How do you keep the children entertained during half term? During autumn it's so easy to find things to do with the kids. Here's five suggestions that will bring fun into every weekday of the school holidays. Worried about Covid-19? These activities are all virus-proof!
The autumn garden can be the best time of the year. Just because the summer is over, it doesn’t mean that your outside space need look forlorn or devoid of colour. There are plenty of beautiful flowers that give you a boost in September, October, November and beyond. Not to mention the amazing show that is happening amongst trees and the everlasting colours to be found in foliage.
If your outdoor space is looking desperately dull, it might benefit from a few, carefully placed containers near your entrance, along the circulation routes and close to your windows. Colour is uplifting and some plants shine during the autumn. Here's a selection of some of the best...Read more
So what’s our obsession with Halloween? To state the obvious, it features witches, pumpkins, fangs, lanterns, sweets, pranks and great excitement amongst small people. Basically, it’s a good excuse for a jolly. Dress up on a dark evening, have fun with a bunch of mates and overdose on sugary treats. Hopefully, all supervised by a responsible adult or two. Get into the spooky spirit with some scary plants...Read more
So here we are, already dipping into the mellow days of early autumn when the light levels are often perfect for photography in the garden. Rather than mourn the loss of summer, there’s work to be done outdoors. Here are five tips to help you get the garden in order so that it will look good for the rest of the autumn, through into winter.
Gardening as an industry is in constant motion. Contrary to popular belief, enthusiasm rarely slows. Instead, we adaptable humans simply plan according to the times. As we enter autumn, there are as many gardening trends as there are in May. So what’s new for the near future?
Ornamental grasses, why are they the swaying stars of the autumn border
Every season brings its own garden wonders and, apart from the awe-inspiring colour of leaves, ornamental grasses are the stars of early autumn. Grass seed heads and flower heads look beautiful for months. They are more durable than most flowers and certainly delight the senses for a longer period of time than the beautiful show of autumn foliage. But did you realise that there are several different categories of ornamental grasses? Each grows into a form that is distinctly different from others. Some are more suitable for gardens than others, especially small spaces.Read more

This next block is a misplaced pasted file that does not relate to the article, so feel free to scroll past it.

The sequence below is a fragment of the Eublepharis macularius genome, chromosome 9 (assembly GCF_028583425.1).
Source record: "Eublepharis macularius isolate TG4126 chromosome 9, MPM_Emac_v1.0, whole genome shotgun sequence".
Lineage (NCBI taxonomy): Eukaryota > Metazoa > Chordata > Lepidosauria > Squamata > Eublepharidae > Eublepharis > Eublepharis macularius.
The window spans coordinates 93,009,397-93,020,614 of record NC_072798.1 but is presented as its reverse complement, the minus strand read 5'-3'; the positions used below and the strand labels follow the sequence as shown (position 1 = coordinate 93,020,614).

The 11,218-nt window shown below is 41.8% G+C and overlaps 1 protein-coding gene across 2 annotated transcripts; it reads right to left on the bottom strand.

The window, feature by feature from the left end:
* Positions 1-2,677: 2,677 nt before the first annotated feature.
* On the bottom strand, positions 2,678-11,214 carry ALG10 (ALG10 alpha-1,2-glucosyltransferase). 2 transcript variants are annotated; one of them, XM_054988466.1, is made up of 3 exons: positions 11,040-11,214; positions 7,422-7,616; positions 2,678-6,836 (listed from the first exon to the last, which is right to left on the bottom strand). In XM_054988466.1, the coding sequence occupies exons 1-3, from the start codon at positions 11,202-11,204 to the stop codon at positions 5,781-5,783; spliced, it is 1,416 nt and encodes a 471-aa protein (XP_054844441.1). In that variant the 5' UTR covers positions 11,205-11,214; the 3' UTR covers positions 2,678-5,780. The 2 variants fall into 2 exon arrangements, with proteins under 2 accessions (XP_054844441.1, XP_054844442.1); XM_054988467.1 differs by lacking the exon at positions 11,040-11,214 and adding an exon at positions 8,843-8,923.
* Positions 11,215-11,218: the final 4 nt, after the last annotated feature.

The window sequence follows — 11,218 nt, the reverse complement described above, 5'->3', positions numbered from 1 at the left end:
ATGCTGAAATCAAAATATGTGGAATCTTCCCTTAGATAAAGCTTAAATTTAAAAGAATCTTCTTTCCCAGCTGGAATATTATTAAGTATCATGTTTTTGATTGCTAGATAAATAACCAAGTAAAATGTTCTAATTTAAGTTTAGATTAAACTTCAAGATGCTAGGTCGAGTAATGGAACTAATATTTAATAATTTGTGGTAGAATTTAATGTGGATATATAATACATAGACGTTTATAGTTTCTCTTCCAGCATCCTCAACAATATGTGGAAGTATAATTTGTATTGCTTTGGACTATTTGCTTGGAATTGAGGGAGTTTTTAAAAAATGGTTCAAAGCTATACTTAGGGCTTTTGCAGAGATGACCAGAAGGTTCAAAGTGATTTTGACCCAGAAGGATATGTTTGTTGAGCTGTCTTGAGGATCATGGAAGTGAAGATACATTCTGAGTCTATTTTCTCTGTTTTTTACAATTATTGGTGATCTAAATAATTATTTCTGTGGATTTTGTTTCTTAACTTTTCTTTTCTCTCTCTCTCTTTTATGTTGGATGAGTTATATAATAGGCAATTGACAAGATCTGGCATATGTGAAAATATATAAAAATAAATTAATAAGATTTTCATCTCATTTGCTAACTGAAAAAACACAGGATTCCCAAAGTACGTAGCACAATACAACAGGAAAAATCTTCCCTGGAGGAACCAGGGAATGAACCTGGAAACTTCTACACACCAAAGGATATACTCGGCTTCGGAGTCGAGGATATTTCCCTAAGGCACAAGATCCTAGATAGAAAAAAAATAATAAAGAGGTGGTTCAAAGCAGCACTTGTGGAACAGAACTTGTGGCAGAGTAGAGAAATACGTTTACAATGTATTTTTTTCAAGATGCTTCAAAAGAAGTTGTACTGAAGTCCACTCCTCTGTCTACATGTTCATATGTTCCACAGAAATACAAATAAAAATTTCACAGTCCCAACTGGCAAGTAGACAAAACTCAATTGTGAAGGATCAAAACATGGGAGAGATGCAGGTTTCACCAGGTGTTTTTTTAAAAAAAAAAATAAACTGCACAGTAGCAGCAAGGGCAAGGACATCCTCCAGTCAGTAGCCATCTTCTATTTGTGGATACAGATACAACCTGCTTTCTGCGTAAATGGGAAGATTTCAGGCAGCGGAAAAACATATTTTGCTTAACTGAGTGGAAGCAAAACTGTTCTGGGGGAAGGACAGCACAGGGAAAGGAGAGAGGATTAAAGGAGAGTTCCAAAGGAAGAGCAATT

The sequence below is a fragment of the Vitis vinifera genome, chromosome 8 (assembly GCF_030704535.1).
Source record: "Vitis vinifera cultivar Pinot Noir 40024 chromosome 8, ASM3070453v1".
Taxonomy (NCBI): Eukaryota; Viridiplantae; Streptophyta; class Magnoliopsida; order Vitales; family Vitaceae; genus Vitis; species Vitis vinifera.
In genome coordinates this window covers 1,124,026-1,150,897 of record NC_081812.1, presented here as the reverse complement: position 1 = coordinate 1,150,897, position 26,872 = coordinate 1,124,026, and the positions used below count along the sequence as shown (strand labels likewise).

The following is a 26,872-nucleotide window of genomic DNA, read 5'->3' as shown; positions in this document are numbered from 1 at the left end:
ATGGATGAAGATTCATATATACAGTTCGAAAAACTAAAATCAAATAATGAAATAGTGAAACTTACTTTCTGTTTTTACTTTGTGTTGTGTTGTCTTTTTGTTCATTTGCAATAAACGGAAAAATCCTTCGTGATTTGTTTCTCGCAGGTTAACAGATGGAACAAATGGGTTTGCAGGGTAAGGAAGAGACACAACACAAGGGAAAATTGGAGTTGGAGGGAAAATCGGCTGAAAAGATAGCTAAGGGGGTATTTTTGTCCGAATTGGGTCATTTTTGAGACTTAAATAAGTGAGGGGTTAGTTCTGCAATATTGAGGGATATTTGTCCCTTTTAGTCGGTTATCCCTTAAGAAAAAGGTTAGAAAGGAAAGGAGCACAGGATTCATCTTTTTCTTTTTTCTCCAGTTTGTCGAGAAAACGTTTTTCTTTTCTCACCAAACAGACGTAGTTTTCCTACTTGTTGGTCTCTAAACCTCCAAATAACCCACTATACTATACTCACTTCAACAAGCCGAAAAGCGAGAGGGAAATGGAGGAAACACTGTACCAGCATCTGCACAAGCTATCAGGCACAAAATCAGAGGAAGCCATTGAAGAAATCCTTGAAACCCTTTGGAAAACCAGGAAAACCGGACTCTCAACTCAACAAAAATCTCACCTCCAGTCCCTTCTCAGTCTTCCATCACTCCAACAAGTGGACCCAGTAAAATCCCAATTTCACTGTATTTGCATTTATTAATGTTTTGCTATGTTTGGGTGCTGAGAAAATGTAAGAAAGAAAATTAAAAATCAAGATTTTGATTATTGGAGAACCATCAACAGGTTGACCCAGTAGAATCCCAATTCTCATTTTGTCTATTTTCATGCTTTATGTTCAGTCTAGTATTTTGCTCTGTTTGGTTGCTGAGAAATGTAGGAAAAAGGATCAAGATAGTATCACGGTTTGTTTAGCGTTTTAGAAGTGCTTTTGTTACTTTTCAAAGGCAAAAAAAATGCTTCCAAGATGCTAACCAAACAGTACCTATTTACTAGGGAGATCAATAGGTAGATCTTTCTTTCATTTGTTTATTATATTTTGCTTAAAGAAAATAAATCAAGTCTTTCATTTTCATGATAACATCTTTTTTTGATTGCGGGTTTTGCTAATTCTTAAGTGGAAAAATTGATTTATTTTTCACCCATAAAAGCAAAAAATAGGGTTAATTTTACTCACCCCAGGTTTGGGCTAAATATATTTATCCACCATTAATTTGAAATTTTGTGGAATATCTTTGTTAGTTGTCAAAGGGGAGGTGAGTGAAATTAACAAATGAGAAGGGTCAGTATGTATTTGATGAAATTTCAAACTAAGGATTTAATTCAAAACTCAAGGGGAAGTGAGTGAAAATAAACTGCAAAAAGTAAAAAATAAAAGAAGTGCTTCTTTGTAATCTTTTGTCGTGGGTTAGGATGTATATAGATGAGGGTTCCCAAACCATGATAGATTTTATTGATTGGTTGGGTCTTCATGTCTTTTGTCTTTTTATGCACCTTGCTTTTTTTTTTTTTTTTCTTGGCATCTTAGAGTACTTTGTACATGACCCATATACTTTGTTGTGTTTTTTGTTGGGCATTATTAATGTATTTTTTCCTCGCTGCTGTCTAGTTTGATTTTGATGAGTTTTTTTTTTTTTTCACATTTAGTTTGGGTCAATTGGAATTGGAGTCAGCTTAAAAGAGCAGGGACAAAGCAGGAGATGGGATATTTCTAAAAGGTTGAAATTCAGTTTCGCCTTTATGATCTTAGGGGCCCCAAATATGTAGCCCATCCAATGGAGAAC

In autumn, many things in the garden can be tidied away, cut back and neatened. Or can they - does thismean it's all over for the year? Do we need to see bare soil and pruned back stems?
A few decades ago, this was the aspiration but now it's just not the thing to do. Garden minibeasts and birds love to scratch around and feast upon the stems and seeds that autumn brings. There's so much happening outdoors in October and beyond. It would be a shame to miss it. There is sometimes even an Indian summer which can be one of the best times of year. We Brits are often prepared to let the glory of autumn slip away without even a glance.
We know the phrase and we always hope that the autumn season will bring one. But what on earth is an Indian summer and why do people crave to get one? Firstly, there's all that beautiful light that results from autumn sunshine. It creatures wonderful colours as well as warmth. But where did the expression originate?Read more
Anyone with a kitchen garden or allotment should be enjoying a harvest glut in September. Apples are ripe for plucking, courgettes are still coming, onions are ready for drying, tomatoes are ripening on the vine and potatoes are inviting you to dig for their delicious treasure. There are still runner beans hiding amongst the climbing green foliage, autumn-fruiting raspberries and tayberries are luscious, blackberries taste beautiful and beetroot is bursting from the soil. But how do you cope with a glut of wonderful produce?